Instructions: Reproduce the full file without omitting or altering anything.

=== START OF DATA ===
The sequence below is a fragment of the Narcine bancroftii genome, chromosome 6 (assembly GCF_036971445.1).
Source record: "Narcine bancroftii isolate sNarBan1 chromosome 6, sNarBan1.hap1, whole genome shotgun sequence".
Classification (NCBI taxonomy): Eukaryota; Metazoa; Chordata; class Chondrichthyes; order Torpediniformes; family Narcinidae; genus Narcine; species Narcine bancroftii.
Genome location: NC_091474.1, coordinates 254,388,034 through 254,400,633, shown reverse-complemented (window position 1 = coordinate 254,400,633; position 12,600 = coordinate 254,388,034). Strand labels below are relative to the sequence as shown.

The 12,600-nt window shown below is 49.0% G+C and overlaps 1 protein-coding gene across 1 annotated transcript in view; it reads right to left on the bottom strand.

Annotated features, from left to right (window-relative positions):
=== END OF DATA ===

The sequence below is a fragment of the Narcine bancroftii genome, chromosome 6 (assembly GCF_036971445.1).
Source record: "Narcine bancroftii isolate sNarBan1 chromosome 6, sNarBan1.hap1, whole genome shotgun sequence".
Classification (NCBI taxonomy): Eukaryota; Metazoa; Chordata; class Chondrichthyes; order Torpediniformes; family Narcinidae; genus Narcine; species Narcine bancroftii.
Genome location: NC_091474.1, coordinates 254,388,034 through 254,400,633, shown reverse-complemented (window position 1 = coordinate 254,400,633; position 12,600 = coordinate 254,388,034). Strand labels below are relative to the sequence as shown.

The 12,600-nt window shown below is 49.0% G+C and overlaps 1 protein-coding gene across 1 annotated transcript in view; it reads right to left on the bottom strand.

Annotated features, from left to right (window-relative positions):